Uncategorized f Michael Ventimiglia hSeptember 30, 2013

STUDY: Tech Employees Willing to Take 7.9% Pay Cut to Work From Home

In September 2013, GetVoIP posed the question to tech workers "How big of a pay cut would you take in order to work from home?" to learn how receptive the tech sector was to wage reduction in order to work out of the office. Tech professionals answered that on average, they would be willing to take a 7.9% pay cut in order to telecommute.

53% of Tech Professionals Would Take a Pay Cut to Telecommute

How much would you pay to work from home every day? This is not a trick question. Many employees exchange compensation perks in lieu of pay, especially in a slow economy where businesses can't afford to give raises. Workers who trade in their daily drive for a telecommute generally cite better work life balance, less stress and more family time as reasons for making the switch.

Because of this, many workers are willing to take a pay cut in order to work from the comfort of their own home. To test how big of a wage reduction workers were willing to take, we asked 501 tech employees - "How big of a pay cut would you take in order to work from home?", using the Google Consumer Surveys tool.

In response, 53% of the tech professionals we surveyed said that they would be willing to take some kind of wage reduction in order to work from home, with the average pay cut number falling at 7.9% of their salary.

How Much of a Pay Cut Would You Accept to Work From Home

The responses were quite diverse, with a surprising number of people willing to take an extremely large paycut for the right to work from their home office. The numbers by group were as follows:

Average Tech Worker Willing to Accept $6,764 Yearly Wage Reduction

Though telecommuting appeals to a lot of people, not every career is compatible with working from home. So, this study questioned 501 technology-based employees, an industry that adjusts well to out-of-office work.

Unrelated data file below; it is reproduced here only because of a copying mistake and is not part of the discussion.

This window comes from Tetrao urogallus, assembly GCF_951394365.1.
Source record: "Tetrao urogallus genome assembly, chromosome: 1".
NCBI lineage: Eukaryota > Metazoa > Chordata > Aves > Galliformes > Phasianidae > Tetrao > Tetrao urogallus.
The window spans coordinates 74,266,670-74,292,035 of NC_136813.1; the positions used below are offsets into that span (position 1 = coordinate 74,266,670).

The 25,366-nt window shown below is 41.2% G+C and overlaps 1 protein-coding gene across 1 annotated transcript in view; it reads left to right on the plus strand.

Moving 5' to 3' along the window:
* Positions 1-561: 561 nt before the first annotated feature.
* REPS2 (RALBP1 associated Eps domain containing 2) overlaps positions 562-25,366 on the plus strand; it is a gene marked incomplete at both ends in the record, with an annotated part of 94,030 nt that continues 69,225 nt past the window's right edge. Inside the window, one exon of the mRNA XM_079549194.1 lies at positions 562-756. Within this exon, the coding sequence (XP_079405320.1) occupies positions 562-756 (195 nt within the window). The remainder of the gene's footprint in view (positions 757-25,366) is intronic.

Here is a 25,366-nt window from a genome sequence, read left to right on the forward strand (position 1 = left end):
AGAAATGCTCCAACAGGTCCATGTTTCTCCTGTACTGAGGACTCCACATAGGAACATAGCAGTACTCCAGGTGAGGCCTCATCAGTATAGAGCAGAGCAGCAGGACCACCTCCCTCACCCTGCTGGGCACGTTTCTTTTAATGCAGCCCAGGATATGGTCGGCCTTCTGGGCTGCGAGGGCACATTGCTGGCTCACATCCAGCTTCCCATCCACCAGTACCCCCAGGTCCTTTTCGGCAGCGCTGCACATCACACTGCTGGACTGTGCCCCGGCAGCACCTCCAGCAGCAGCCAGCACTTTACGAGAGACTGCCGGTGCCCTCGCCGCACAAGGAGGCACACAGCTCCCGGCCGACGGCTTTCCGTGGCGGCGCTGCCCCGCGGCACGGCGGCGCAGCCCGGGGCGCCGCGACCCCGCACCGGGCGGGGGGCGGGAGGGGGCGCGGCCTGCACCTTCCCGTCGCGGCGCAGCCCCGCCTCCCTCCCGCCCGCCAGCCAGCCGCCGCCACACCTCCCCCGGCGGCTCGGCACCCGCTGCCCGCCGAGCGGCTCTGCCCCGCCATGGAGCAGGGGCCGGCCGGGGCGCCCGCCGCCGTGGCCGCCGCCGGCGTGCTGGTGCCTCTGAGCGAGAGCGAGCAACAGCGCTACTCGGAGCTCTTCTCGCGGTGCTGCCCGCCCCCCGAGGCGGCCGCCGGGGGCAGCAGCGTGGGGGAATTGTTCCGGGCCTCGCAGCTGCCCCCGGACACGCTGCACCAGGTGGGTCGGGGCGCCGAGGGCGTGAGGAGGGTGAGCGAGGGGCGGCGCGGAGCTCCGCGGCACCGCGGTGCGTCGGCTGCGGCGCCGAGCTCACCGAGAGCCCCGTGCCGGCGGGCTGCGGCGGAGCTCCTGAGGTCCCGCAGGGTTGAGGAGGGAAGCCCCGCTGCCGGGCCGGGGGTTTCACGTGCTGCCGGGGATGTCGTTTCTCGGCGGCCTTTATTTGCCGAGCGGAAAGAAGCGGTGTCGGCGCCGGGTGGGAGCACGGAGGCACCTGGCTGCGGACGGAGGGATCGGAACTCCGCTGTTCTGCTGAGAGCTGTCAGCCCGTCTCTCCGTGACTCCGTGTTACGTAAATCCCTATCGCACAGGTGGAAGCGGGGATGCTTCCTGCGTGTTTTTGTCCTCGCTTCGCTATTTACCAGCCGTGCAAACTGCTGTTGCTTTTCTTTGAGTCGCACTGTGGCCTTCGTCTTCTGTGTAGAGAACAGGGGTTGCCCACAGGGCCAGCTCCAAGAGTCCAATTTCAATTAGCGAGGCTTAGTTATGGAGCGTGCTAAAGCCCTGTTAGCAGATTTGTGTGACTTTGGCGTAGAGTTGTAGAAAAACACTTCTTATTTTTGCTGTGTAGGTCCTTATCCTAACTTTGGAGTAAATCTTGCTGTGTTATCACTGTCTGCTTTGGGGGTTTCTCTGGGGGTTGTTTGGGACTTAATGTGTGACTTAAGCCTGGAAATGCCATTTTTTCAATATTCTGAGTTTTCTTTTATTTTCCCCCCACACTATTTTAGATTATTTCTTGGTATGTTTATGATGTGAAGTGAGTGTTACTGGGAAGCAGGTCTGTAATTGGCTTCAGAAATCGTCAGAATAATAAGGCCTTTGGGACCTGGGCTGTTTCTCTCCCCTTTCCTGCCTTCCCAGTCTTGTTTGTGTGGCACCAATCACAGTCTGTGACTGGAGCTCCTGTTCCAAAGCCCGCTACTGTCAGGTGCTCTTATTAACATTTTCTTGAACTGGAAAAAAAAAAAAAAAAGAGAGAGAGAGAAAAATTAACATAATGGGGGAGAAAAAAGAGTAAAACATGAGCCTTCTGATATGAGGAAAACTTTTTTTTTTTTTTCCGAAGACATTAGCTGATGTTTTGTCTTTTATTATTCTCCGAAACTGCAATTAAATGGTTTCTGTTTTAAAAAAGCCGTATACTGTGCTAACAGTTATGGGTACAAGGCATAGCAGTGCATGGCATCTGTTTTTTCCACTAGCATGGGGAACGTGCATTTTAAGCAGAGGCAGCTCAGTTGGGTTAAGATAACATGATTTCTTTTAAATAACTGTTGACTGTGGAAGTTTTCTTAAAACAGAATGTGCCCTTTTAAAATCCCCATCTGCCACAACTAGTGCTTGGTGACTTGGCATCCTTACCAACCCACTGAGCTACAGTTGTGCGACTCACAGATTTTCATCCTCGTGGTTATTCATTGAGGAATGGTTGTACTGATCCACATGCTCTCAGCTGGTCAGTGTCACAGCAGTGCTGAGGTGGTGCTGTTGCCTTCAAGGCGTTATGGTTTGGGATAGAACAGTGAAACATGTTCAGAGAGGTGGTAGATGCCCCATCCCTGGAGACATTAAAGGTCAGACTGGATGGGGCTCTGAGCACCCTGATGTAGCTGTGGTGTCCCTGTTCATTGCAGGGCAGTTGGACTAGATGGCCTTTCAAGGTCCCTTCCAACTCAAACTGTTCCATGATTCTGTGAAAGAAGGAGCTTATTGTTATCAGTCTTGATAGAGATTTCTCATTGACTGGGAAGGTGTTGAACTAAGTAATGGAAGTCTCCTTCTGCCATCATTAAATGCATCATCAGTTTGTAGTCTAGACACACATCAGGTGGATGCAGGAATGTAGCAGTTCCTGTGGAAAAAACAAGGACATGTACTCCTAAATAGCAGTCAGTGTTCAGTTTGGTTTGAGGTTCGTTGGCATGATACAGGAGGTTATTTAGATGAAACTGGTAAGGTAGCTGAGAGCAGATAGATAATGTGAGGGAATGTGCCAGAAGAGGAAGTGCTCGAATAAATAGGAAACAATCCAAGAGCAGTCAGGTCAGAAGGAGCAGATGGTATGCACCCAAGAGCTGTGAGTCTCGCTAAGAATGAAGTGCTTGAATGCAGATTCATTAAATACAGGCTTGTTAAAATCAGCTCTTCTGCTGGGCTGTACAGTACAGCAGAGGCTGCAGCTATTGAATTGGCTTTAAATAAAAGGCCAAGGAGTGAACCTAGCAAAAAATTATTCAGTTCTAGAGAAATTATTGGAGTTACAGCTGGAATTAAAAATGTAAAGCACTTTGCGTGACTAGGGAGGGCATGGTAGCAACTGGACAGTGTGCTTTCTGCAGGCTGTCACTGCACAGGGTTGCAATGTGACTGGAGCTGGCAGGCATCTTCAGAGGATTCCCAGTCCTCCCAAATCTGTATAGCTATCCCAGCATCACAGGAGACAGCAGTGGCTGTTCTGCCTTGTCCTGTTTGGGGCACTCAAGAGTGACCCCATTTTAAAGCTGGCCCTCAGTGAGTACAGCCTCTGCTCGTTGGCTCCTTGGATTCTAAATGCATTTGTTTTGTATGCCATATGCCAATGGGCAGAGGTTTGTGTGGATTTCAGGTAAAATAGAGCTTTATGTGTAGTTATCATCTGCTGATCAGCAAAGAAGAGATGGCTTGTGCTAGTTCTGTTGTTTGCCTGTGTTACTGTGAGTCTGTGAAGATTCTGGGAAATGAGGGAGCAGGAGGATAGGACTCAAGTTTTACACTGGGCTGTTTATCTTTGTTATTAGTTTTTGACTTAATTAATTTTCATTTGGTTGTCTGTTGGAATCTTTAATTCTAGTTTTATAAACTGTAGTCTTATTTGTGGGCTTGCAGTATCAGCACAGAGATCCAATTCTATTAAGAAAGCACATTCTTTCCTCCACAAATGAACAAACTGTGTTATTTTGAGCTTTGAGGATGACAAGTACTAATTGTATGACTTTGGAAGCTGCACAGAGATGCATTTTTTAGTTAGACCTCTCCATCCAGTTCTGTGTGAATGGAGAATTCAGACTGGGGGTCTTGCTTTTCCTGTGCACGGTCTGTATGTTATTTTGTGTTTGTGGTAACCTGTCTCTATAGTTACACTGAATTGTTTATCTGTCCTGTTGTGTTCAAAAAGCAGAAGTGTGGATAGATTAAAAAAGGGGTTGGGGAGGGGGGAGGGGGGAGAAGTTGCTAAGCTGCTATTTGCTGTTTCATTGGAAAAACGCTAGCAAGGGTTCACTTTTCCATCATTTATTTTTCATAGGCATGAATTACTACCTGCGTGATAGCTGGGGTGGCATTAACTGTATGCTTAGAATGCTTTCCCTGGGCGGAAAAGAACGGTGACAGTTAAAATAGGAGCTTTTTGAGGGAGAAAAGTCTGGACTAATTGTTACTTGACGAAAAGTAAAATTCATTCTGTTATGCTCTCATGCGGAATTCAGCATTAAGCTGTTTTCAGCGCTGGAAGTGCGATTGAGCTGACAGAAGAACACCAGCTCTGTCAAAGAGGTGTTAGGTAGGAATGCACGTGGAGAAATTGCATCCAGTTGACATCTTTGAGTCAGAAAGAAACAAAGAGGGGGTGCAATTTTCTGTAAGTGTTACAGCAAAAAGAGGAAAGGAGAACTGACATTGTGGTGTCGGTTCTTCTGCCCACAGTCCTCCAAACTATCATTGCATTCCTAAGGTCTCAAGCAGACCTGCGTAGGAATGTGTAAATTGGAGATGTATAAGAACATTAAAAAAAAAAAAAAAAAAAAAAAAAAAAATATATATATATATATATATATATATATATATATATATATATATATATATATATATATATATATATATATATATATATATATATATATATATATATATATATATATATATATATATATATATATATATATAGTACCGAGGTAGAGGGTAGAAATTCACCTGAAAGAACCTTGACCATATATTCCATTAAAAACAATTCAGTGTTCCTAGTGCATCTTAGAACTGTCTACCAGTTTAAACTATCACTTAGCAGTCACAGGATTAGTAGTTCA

According to this study, the average pay cut of 7.9% can seem like a somewhat small number. While it might not seem like much, it can be depending on salary. For example, the average salary for tech workers is $85,619 according to a 2013 study by Dice.com. If we do the math on that, the average tech worker is willing to accept a $6,764 yearly pay cut in order to work from home. Quite the number!

Willingness to Take Salary Cut is at an All-Time High

Although telecommuting is becoming increasingly more popular among companies, employees are more willing than ever to take a pay cut in order to work from home. A 2008 study by Dice.com found that 37% of IT workers polled would accept a salary that was "slightly less" in order to work from home, defined as a 10% reduction. Three years later, a new poll from Dice found similar stats, reporting that 35% of workers would accept a 10% pay cut or lower in order to telecommute full time.

GetVoIP's survey shows that 53% of respondents would be willing to take a pay cut of more than one percent, showing that tech workers are more willing than ever to take a lower salary in order to work from home.

Tech Workers Willing to Take a Pay Cut to Work Remotely

This most recent survey shows that telecommuting continues to be a popular and attractive employee perk for many companies - so much so that most tech employees - 53% - would be willing to take a pay cut of some kind in order to leave the office.

The balance is important for employers, who must consider the productivity tradeoff - is a 7.9% pay cut worth it if the relative decrease in productivity is more than eight? Probably not. But if productivity can be maintained, the benefits are obvious for many tech companies.

GetVoIP Survey Methodology GetVoIP surveyed 501 tech employees through Google's Consumer Survey tool from August 30th, 2013 to September 4th, 2013. Respondents were prompted with a vetting question "Do you work in the technology field?" before they were asked the follow up, "How much of a pay cut would you accept in order to work from home?". Google gathers responses by requesting answers in exchange for access to premium content.
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